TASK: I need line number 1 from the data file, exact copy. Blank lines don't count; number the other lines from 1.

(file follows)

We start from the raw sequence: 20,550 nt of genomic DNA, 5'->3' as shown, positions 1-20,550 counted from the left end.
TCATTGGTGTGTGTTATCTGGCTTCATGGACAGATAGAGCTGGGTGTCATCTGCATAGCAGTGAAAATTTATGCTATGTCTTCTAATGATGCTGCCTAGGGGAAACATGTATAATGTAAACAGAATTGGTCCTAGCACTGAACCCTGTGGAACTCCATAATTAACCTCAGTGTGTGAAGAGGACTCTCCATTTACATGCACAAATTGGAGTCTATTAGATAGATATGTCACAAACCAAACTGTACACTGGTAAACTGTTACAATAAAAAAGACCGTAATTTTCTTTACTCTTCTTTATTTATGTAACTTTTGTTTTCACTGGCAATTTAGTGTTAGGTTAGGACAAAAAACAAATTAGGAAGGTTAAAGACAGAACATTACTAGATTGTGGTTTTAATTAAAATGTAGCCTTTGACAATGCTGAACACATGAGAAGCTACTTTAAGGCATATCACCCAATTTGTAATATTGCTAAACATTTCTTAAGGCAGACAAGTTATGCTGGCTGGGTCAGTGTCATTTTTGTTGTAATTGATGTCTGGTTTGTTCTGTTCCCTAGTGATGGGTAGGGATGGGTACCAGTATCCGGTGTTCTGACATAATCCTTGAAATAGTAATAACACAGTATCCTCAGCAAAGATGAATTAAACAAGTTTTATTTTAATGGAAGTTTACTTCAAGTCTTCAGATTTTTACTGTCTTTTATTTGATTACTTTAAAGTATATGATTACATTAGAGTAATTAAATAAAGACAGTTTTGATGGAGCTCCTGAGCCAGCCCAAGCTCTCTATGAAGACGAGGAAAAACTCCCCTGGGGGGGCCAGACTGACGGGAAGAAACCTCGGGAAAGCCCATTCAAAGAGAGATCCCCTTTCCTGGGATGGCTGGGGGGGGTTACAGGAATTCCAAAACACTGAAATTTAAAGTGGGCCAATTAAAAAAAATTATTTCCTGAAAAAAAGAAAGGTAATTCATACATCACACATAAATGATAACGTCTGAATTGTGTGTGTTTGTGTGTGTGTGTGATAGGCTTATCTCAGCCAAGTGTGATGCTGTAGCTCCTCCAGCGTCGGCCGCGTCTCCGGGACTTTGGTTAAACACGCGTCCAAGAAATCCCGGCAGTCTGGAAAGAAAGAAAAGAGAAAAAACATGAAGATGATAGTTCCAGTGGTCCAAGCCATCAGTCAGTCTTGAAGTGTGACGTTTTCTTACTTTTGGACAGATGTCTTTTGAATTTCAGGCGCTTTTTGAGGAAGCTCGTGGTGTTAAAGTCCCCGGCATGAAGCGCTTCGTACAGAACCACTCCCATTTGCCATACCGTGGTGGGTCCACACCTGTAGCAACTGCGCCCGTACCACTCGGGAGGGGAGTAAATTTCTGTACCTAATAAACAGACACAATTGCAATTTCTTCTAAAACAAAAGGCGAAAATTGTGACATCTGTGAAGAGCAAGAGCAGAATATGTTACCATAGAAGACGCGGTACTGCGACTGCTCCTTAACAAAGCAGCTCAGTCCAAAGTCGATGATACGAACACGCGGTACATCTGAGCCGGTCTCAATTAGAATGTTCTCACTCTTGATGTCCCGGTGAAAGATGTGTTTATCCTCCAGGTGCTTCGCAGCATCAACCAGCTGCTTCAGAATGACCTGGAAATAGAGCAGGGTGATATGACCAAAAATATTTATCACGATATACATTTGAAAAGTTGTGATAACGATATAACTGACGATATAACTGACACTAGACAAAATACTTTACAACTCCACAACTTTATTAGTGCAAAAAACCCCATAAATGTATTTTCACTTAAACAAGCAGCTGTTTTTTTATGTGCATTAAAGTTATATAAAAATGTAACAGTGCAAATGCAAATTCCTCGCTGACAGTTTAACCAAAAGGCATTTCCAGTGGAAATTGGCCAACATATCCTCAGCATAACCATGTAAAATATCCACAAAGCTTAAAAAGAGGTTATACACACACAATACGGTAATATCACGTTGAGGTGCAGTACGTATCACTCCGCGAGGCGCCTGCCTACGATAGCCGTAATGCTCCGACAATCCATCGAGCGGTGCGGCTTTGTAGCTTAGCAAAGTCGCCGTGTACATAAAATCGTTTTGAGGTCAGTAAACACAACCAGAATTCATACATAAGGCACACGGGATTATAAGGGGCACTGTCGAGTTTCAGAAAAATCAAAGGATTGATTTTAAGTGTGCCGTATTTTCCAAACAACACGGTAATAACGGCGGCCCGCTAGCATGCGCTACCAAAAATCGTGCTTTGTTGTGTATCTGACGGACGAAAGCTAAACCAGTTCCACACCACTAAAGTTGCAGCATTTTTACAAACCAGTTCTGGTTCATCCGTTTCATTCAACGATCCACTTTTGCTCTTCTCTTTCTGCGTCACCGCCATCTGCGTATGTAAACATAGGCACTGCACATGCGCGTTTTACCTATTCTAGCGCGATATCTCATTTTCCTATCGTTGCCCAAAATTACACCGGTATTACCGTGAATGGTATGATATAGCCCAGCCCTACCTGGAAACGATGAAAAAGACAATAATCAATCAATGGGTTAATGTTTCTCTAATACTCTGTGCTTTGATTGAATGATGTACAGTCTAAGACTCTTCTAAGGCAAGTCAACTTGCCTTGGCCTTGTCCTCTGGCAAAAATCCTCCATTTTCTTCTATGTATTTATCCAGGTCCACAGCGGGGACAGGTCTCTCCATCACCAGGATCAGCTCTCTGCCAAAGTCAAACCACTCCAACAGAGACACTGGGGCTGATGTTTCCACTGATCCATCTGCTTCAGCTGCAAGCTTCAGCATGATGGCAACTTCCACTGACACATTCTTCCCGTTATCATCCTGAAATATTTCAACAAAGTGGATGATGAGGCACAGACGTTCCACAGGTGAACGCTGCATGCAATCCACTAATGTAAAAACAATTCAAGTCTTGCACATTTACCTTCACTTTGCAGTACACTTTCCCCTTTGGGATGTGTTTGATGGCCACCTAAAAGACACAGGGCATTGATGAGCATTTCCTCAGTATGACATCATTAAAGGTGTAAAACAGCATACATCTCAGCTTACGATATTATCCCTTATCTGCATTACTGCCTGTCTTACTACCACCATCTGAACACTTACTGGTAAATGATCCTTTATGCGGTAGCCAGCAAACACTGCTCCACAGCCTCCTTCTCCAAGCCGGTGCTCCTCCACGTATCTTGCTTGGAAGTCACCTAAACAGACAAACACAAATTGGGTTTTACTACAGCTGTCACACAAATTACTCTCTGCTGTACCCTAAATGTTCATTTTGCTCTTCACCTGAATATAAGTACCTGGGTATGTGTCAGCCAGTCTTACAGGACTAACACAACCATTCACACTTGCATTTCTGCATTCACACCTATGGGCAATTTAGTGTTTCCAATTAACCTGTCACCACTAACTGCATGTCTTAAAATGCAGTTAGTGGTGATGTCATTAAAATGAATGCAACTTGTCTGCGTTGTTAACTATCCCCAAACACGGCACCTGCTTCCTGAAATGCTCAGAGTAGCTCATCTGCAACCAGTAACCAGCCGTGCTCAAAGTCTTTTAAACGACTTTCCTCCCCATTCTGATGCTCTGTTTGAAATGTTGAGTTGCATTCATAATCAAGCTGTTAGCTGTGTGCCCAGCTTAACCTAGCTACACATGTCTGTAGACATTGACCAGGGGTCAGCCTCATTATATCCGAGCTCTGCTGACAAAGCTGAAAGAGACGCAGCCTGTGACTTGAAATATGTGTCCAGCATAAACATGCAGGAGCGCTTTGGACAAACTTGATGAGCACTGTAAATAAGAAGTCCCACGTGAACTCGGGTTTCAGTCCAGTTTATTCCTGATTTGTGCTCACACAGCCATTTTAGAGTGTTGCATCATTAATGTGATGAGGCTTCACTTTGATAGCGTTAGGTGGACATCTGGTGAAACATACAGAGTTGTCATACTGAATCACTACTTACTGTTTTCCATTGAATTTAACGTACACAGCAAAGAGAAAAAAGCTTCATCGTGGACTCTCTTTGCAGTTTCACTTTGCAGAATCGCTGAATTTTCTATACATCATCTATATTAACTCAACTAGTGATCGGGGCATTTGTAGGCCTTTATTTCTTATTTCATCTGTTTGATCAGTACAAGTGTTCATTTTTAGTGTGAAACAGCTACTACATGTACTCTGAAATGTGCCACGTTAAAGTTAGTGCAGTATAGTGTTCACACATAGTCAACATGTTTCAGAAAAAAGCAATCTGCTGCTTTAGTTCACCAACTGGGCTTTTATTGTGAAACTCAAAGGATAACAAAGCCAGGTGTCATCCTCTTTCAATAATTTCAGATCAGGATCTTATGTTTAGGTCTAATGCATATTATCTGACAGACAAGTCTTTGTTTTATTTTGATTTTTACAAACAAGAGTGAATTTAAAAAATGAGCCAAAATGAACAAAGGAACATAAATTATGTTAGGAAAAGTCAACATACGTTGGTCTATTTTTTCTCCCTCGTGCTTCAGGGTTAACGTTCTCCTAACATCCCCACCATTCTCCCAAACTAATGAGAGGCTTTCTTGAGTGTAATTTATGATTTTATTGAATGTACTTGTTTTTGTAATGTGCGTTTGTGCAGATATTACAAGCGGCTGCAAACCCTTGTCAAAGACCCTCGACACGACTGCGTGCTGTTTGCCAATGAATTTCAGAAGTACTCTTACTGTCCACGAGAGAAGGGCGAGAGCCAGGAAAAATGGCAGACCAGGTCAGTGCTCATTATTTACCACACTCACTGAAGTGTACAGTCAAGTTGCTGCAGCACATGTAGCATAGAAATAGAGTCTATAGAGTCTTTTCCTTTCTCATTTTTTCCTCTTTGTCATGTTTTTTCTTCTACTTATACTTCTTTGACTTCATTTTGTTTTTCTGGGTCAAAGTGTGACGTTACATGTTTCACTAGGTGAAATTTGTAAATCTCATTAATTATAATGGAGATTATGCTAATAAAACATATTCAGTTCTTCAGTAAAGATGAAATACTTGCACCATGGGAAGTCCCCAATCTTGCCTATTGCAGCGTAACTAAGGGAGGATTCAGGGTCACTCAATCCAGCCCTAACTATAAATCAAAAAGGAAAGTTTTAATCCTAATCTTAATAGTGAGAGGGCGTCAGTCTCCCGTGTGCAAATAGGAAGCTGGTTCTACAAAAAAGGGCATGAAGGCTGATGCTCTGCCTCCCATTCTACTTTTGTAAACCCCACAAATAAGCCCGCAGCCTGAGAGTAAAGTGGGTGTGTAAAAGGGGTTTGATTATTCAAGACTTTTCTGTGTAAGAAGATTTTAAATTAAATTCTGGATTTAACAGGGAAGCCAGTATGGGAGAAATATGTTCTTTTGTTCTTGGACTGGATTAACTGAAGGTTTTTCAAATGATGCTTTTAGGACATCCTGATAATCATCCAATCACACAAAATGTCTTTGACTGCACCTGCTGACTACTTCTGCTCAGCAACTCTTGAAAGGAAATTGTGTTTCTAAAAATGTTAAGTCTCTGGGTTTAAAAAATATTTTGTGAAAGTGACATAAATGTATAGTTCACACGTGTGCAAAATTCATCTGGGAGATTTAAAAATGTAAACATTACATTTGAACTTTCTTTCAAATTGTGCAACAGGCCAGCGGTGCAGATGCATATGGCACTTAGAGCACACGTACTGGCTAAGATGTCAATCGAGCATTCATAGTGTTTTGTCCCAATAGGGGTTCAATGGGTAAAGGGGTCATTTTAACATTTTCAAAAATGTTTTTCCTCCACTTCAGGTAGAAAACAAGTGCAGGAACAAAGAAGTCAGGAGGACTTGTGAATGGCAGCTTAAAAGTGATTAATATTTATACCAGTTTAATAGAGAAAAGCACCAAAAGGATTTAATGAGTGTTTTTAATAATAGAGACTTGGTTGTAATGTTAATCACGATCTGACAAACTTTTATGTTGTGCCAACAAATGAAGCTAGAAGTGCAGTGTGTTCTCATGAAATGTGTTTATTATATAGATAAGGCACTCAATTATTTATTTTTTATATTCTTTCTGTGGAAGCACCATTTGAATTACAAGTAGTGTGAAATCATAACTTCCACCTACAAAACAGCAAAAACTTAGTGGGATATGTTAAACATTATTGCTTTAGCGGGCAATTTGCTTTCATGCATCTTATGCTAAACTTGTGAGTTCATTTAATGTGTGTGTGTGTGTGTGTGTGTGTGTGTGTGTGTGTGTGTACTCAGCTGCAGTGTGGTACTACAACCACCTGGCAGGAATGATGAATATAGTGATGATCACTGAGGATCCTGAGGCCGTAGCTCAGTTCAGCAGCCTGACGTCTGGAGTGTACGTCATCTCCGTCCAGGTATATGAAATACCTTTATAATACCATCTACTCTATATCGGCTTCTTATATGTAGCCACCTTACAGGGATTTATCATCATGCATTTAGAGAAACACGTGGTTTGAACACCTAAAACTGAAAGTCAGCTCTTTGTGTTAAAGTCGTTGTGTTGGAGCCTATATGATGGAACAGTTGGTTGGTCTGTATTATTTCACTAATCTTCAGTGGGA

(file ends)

We start from the raw sequence: 20,550 nt of genomic DNA, 5'->3' as shown, positions 1-20,550 counted from the left end.